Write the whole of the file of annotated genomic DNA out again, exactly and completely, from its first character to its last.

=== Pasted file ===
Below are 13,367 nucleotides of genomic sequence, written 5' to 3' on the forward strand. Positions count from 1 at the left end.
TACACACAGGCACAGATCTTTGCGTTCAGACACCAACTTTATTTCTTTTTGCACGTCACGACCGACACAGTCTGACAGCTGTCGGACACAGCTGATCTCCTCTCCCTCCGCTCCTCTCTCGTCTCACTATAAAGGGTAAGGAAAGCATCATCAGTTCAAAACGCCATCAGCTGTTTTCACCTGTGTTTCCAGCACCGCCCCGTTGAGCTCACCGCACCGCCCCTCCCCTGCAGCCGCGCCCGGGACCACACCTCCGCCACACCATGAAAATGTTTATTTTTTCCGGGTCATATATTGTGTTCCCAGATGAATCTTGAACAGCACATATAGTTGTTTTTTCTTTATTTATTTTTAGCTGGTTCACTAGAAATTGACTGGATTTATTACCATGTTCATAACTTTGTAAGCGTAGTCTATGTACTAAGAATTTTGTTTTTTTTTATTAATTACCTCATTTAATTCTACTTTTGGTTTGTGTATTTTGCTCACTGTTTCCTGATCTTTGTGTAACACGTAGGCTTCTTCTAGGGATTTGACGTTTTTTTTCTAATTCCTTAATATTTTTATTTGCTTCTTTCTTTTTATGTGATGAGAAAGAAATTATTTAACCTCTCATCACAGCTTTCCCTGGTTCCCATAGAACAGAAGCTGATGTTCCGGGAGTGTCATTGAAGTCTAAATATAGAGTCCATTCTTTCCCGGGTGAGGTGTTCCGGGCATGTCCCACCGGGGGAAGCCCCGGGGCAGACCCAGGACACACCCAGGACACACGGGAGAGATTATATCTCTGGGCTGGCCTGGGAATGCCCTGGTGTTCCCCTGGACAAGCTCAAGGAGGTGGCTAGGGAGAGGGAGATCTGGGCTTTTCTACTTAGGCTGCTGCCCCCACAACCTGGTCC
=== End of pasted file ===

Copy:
Below are 13,367 nucleotides of genomic sequence, written 5' to 3' on the forward strand. Positions count from 1 at the left end.
TACACACAGGCACAGATCTTTGCGTTCAGACACCAACTTTATTTCTTTTTGCACGTCACGACCGACACAGTCTGACAGCTGTCGGACACAGCTGATCTCCTCTCCCTCCGCTCCTCTCTCGTCTCACTATAAAGGGTAAGGAAAGCATCATCAGTTCAAAACGCCATCAGCTGTTTTCACCTGTGTTTCCAGCACCGCCCCGTTGAGCTCACCGCACCGCCCCTCCCCTGCAGCCGCGCCCGGGACCACACCTCCGCCACACCATGAAAATGTTTATTTTTTCCGGGTCATATATTGTGTTCCCAGATGAATCTTGAACAGCACATATAGTTGTTTTTTCTTTATTTATTTTTAGCTGGTTCACTAGAAATTGACTGGATTTATTACCATGTTCATAACTTTGTAAGCGTAGTCTATGTACTAAGAATTTTGTTTTTTTTTATTAATTACCTCATTTAATTCTACTTTTGGTTTGTGTATTTTGCTCACTGTTTCCTGATCTTTGTGTAACACGTAGGCTTCTTCTAGGGATTTGACGTTTTTTTTCTAATTCCTTAATATTTTTATTTGCTTCTTTCTTTTTATGTGATGAGAAAGAAATTATTTAACCTCTCATCACAGCTTTCCCTGGTTCCCATAGAACAGAAGCTGATGTTCCGGGAGTGTCATTGAAGTCTAAATATAGAGTCCATTCTTTCCCGGGTGAGGTGTTCCGGGCATGTCCCACCGGGGGAAGCCCCGGGGCAGACCCAGGACACACCCAGGACACACGGGAGAGATTATATCTCTGGGCTGGCCTGGGAATGCCCTGGTGTTCCCCTGGACAAGCTCAAGGAGGTGGCTAGGGAGAGGGAGATCTGGGCTTTTCTACTTAGGCTGCTGCCCCCACAACCTGGTCC